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Am I Responsible for My Wife’s Credit Card Debt?

Question: In the August issue of SmartMoney Magazine, you mention a question I need an answer for: “Are you responsible for the (tax) debt incurred by your spouse?” Also, my wife has a lot of credit card debt in her name. Am I responsible for paying that off when she dies?

Peter in Nixa, Mo.

Answer: Your letter is timely. Just last week the Federal Trade Commission released a policy statement noting that debts incurred during life can be collected against the debtor’s “estate” after death. But what’s included in a spouse’s estate depends on where you live. In Missouri, where you are, only what’s in your wife’s name alone – not things that are owned by you, or the two of you together – is considered fair game for creditors.

So in the case of your wife’s credit cards, as long as you’re not a co-signer, those contracts are between her and the credit card companies, and do not involve you. You, or the executor of your wife’s estate, would need to notify the credit card companies and attach a copy of the death certificate. And get the number of a good lawyer, just in case: Experts say there have been cases where banks and collections agencies have attempted to collect credit card debt from the surviving spouse, regardless.

The issue of tax debt is slightly more complicated. If, for example, your wife has unpaid income taxes when she dies, you are only responsible for those taxes if there was a joint tax return filed, says Angel Foley, a bankruptcy attorney in St Louis, Mo. In that case the Internal Revenue Service will say both parties are “jointly and severally” responsible. Put bluntly: you would both responsible for paying that tax bill in full.

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    • This article answers several questions related to this issue, but from personal experience with the death of a former spouse I did not find certain parts of the answer to be realistic. I could not obtain a certified death certificate from the state from which my former spouse died. The creditor, HSBC Bank told me anyway they could not care less that the creditor had died, and they refused to deal with the estate. They instead told me they intended to ruin my credit. This way I understood when they made an income declaration to the I.R.S., to take place over seven years I believe, they did not have to take an immediate write off of their loss, but could pretend it was a collectable debt. In effect HSBC never attempted to collect the debt, they were only operating a scam to avoid a writedown on the debt of a card. The attorney I met with said they have no ability to sue and collect in my state, but HSBC actually developed an accounting scam for their stable of over 60 branded identity cards.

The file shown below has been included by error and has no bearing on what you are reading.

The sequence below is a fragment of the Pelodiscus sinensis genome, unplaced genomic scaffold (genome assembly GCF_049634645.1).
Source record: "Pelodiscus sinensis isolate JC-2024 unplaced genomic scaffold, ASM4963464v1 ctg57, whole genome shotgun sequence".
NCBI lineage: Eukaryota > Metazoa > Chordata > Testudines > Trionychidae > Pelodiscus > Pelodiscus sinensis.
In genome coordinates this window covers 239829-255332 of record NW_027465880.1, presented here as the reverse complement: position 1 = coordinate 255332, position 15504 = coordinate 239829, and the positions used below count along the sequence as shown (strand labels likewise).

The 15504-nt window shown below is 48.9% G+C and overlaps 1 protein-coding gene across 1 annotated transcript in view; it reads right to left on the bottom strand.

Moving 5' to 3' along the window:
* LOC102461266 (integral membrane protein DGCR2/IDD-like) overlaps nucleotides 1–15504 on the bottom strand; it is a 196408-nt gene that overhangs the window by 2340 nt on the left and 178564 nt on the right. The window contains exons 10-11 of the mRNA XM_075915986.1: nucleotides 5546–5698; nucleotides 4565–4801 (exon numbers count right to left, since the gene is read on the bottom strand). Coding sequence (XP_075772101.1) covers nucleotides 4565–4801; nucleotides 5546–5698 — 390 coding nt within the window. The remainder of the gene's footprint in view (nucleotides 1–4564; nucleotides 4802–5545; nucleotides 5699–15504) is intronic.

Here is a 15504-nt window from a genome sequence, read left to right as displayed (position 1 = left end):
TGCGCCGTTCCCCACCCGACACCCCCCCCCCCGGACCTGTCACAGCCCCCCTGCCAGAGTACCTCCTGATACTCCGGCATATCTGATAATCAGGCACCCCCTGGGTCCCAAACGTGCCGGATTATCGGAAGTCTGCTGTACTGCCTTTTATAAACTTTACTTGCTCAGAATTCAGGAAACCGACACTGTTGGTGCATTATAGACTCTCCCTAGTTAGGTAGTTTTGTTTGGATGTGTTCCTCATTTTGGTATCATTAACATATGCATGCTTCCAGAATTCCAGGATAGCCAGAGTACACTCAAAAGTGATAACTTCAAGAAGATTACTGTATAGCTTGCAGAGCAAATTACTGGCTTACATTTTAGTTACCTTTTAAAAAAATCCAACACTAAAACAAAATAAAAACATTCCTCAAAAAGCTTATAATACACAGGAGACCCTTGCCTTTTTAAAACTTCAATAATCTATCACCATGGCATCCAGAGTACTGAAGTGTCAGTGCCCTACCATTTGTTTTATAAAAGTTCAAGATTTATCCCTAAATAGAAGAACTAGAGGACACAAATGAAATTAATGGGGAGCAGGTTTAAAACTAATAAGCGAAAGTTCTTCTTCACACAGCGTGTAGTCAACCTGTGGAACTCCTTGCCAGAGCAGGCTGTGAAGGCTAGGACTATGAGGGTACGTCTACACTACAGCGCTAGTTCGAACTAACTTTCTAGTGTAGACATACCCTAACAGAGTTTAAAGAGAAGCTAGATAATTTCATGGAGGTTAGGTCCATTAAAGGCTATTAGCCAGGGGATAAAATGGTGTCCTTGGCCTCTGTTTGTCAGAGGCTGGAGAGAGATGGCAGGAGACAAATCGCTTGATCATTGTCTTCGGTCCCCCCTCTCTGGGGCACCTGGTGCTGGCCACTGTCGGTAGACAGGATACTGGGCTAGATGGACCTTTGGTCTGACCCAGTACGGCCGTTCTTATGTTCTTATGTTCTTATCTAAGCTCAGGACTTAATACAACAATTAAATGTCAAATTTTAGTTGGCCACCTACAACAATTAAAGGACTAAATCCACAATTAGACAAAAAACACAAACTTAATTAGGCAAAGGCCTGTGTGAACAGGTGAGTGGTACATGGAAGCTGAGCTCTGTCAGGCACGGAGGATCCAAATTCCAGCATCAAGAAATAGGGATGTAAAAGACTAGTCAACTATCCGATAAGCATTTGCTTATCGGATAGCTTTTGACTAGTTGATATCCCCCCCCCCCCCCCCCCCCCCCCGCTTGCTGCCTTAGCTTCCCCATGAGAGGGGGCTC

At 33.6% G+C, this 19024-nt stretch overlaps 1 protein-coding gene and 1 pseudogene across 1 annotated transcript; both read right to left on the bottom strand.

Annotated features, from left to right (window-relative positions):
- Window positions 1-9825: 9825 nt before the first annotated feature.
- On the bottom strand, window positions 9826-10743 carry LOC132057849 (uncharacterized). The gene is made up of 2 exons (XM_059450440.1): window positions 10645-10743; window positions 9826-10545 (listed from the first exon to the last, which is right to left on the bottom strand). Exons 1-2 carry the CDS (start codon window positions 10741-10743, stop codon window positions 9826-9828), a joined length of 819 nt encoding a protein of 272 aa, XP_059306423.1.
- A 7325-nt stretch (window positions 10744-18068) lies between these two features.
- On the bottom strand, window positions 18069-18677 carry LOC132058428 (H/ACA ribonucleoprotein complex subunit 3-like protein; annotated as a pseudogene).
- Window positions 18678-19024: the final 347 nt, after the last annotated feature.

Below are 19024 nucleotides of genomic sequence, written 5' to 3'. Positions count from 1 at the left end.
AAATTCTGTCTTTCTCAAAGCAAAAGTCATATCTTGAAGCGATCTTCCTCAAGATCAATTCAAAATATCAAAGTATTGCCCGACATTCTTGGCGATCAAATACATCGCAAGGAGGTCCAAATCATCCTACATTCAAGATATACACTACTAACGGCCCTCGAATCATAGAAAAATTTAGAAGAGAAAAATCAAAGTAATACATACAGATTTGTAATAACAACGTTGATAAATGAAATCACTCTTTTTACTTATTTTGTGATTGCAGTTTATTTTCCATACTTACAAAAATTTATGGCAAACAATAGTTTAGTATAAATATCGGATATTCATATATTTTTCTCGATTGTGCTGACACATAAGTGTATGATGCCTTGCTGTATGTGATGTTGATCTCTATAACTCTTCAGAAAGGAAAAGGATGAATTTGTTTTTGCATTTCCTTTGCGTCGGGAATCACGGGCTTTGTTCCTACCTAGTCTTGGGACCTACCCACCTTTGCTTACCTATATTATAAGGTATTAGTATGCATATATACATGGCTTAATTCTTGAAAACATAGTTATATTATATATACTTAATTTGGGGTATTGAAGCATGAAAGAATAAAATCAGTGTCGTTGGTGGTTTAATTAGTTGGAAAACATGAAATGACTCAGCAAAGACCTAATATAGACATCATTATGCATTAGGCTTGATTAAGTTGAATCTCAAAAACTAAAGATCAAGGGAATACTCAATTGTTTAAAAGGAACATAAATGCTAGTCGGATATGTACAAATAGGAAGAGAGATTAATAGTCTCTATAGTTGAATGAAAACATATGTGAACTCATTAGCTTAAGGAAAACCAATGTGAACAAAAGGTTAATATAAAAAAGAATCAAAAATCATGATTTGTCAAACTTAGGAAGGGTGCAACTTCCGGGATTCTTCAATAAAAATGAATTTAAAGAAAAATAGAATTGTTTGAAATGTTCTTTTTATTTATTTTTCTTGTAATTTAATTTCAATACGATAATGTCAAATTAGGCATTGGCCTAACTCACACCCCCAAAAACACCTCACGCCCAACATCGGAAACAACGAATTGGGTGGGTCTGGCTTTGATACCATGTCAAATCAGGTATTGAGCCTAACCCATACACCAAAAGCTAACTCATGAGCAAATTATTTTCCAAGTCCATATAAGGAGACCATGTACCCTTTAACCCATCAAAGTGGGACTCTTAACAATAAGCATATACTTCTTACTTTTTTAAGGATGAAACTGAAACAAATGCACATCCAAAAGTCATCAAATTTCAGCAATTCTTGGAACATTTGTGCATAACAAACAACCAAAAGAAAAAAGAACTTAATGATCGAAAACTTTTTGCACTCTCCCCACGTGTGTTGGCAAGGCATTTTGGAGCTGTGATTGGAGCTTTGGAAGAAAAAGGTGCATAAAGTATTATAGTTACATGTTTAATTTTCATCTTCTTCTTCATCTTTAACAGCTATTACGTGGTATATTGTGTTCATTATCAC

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    • What other states have the same rules as Missouri?

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